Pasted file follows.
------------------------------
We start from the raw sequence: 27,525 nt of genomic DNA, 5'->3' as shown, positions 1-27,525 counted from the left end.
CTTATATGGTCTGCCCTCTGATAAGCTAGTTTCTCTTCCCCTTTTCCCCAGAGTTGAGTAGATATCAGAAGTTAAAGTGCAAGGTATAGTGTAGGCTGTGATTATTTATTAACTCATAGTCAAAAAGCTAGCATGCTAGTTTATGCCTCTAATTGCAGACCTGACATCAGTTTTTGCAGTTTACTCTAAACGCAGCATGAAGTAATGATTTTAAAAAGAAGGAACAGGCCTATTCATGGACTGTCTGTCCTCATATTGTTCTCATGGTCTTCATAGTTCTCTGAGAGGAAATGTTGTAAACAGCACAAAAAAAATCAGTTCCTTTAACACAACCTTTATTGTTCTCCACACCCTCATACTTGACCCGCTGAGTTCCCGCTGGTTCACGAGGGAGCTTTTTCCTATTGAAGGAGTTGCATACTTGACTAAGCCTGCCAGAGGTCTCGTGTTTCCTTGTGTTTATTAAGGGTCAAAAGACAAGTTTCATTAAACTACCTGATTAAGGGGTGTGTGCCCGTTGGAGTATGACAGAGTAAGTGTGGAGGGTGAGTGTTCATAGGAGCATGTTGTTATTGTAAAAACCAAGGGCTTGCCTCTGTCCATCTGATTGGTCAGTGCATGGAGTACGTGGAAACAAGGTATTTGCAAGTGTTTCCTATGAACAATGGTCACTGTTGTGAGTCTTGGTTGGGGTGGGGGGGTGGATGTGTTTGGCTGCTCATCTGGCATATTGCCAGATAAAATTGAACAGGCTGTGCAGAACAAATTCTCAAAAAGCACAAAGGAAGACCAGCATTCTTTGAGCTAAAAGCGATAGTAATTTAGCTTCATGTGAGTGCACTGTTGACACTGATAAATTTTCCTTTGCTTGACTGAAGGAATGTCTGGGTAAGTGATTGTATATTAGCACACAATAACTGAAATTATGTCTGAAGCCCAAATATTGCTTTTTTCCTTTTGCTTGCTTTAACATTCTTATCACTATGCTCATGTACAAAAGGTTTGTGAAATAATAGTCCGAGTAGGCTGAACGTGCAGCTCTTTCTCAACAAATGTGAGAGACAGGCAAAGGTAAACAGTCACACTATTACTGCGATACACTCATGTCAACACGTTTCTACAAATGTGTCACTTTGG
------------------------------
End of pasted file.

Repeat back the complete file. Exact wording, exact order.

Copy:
We start from the raw sequence: 27,525 nt of genomic DNA, 5'->3' as shown, positions 1-27,525 counted from the left end.
CTTATATGGTCTGCCCTCTGATAAGCTAGTTTCTCTTCCCCTTTTCCCCAGAGTTGAGTAGATATCAGAAGTTAAAGTGCAAGGTATAGTGTAGGCTGTGATTATTTATTAACTCATAGTCAAAAAGCTAGCATGCTAGTTTATGCCTCTAATTGCAGACCTGACATCAGTTTTTGCAGTTTACTCTAAACGCAGCATGAAGTAATGATTTTAAAAAGAAGGAACAGGCCTATTCATGGACTGTCTGTCCTCATATTGTTCTCATGGTCTTCATAGTTCTCTGAGAGGAAATGTTGTAAACAGCACAAAAAAAATCAGTTCCTTTAACACAACCTTTATTGTTCTCCACACCCTCATACTTGACCCGCTGAGTTCCCGCTGGTTCACGAGGGAGCTTTTTCCTATTGAAGGAGTTGCATACTTGACTAAGCCTGCCAGAGGTCTCGTGTTTCCTTGTGTTTATTAAGGGTCAAAAGACAAGTTTCATTAAACTACCTGATTAAGGGGTGTGTGCCCGTTGGAGTATGACAGAGTAAGTGTGGAGGGTGAGTGTTCATAGGAGCATGTTGTTATTGTAAAAACCAAGGGCTTGCCTCTGTCCATCTGATTGGTCAGTGCATGGAGTACGTGGAAACAAGGTATTTGCAAGTGTTTCCTATGAACAATGGTCACTGTTGTGAGTCTTGGTTGGGGTGGGGGGGTGGATGTGTTTGGCTGCTCATCTGGCATATTGCCAGATAAAATTGAACAGGCTGTGCAGAACAAATTCTCAAAAAGCACAAAGGAAGACCAGCATTCTTTGAGCTAAAAGCGATAGTAATTTAGCTTCATGTGAGTGCACTGTTGACACTGATAAATTTTCCTTTGCTTGACTGAAGGAATGTCTGGGTAAGTGATTGTATATTAGCACACAATAACTGAAATTATGTCTGAAGCCCAAATATTGCTTTTTTCCTTTTGCTTGCTTTAACATTCTTATCACTATGCTCATGTACAAAAGGTTTGTGAAATAATAGTCCGAGTAGGCTGAACGTGCAGCTCTTTCTCAACAAATGTGAGAGACAGGCAAAGGTAAACAGTCACACTATTACTGCGATACACTCATGTCAACACGTTTCTACAAATGTGTCACTTTGG